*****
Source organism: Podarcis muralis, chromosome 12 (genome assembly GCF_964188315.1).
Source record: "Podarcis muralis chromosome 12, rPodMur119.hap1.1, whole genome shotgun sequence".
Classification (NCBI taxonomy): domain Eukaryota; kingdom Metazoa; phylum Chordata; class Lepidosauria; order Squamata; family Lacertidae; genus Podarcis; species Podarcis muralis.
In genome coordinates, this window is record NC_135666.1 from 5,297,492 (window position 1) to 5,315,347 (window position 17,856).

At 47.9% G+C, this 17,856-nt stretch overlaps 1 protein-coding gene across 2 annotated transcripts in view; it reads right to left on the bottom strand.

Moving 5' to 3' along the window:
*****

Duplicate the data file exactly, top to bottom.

Source organism: Podarcis muralis, chromosome 12 (genome assembly GCF_964188315.1).
Source record: "Podarcis muralis chromosome 12, rPodMur119.hap1.1, whole genome shotgun sequence".
Classification (NCBI taxonomy): domain Eukaryota; kingdom Metazoa; phylum Chordata; class Lepidosauria; order Squamata; family Lacertidae; genus Podarcis; species Podarcis muralis.
In genome coordinates, this window is record NC_135666.1 from 5,297,492 (window position 1) to 5,315,347 (window position 17,856).

At 47.9% G+C, this 17,856-nt stretch overlaps 1 protein-coding gene across 2 annotated transcripts in view; it reads right to left on the bottom strand.

Moving 5' to 3' along the window: